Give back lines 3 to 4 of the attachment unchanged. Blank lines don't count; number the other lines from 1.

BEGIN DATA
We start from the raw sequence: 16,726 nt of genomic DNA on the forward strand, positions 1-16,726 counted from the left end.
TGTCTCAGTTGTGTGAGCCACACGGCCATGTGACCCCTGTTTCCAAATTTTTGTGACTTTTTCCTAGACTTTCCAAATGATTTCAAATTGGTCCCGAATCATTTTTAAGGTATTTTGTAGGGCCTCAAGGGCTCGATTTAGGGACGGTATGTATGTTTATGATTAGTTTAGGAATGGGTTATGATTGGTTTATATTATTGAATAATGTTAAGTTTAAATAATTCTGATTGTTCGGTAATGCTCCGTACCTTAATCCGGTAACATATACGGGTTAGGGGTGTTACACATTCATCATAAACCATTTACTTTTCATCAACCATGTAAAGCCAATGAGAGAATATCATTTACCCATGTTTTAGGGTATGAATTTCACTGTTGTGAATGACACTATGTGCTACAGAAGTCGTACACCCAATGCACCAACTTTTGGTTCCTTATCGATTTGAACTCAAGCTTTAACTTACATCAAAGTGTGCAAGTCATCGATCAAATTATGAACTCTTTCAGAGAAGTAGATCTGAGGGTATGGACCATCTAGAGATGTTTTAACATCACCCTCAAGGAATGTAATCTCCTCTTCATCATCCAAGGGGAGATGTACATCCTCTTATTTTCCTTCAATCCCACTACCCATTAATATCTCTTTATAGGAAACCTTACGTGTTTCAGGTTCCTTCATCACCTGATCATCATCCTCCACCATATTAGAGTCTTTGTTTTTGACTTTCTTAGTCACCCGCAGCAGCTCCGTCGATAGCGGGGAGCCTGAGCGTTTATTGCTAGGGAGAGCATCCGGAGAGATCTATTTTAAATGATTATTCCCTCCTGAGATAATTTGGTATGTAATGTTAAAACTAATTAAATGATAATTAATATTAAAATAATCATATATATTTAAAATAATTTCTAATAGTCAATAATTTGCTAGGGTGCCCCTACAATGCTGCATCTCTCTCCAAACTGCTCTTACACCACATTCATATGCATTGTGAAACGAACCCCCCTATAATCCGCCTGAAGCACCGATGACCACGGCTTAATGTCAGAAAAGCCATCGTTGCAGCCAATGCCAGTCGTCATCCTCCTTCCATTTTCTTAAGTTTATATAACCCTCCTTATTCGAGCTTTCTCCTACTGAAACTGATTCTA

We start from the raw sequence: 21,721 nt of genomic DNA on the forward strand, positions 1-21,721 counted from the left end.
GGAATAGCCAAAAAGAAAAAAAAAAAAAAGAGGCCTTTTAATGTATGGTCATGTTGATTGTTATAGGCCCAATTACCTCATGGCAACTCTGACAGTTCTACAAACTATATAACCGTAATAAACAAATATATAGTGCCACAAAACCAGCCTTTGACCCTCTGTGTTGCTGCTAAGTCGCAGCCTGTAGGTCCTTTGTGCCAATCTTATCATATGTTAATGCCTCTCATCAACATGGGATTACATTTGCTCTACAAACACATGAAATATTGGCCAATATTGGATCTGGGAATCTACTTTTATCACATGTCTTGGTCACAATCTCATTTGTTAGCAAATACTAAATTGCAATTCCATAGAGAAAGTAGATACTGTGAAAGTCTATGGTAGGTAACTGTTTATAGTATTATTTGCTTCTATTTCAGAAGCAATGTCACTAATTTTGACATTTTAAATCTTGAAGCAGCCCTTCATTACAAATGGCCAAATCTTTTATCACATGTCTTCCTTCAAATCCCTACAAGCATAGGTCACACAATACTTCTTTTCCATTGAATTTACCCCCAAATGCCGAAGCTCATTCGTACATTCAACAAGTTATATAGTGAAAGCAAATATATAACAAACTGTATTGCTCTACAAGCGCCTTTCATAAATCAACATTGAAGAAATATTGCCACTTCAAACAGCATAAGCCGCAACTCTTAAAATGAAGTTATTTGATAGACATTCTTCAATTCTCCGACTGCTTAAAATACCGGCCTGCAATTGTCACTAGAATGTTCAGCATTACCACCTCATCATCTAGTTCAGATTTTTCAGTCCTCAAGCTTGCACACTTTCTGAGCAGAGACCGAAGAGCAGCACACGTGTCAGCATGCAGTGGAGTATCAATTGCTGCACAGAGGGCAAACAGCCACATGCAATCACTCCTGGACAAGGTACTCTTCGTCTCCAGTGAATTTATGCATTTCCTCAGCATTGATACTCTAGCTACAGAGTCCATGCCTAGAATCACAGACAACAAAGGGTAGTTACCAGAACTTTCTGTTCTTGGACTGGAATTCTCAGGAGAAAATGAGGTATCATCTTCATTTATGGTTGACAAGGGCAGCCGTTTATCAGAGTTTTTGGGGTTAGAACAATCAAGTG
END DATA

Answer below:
We start from the raw sequence: 21,721 nt of genomic DNA on the forward strand, positions 1-21,721 counted from the left end.
GGAATAGCCAAAAAGAAAAAAAAAAAAAAGAGGCCTTTTAATGTATGGTCATGTTGATTGTTATAGGCCCAATTACCTCATGGCAACTCTGACAGTTCTACAAACTATATAACCGTAATAAACAAATATATAGTGCCACAAAACCAGCCTTTGACCCTCTGTGTTGCTGCTAAGTCGCAGCCTGTAGGTCCTTTGTGCCAATCTTATCATATGTTAATGCCTCTCATCAACATGGGATTACATTTGCTCTACAAACACATGAAATATTGGCCAATATTGGATCTGGGAATCTACTTTTATCACATGTCTTGGTCACAATCTCATTTGTTAGCAAATACTAAATTGCAATTCCATAGAGAAAGTAGATACTGTGAAAGTCTATGGTAGGTAACTGTTTATAGTATTATTTGCTTCTATTTCAGAAGCAATGTCACTAATTTTGACATTTTAAATCTTGAAGCAGCCCTTCATTACAAATGGCCAAATCTTTTATCACATGTCTTCCTTCAAATCCCTACAAGCATAGGTCACACAATACTTCTTTTCCATTGAATTTACCCCCAAATGCCGAAGCTCATTCGTACATTCAACAAGTTATATAGTGAAAGCAAATATATAACAAACTGTATTGCTCTACAAGCGCCTTTCATAAATCAACATTGAAGAAATATTGCCACTTCAAACAGCATAAGCCGCAACTCTTAAAATGAAGTTATTTGATAGACATTCTTCAATTCTCCGACTGCTTAAAATACCGGCCTGCAATTGTCACTAGAATGTTCAGCATTACCACCTCATCATCTAGTTCAGATTTTTCAGTCCTCAAGCTTGCACACTTTCTGAGCAGAGACCGAAGAGCAGCACACGTGTCAGCATGCAGTGGAGTATCAATTGCTGCACAGAGGGCAAACAGCCACATGCAATCACTCCTGGACAAGGTACTCTTCGTCTCCAGTGAATTTATGCATTTCCTCAGCATTGATACTCTAGCTACAGAGTCCATGCCTAGAATCACAGACAACAAAGGGTAGTTACCAGAACTTTCTGTTCTTGGACTGGAATTCTCAGGAGAAAATGAGGTATCATCTTCATTTATGGTTGACAAGGGCAGCCGTTTATCAGAGTTTTTGGGGTTAGAACAATCAAGTG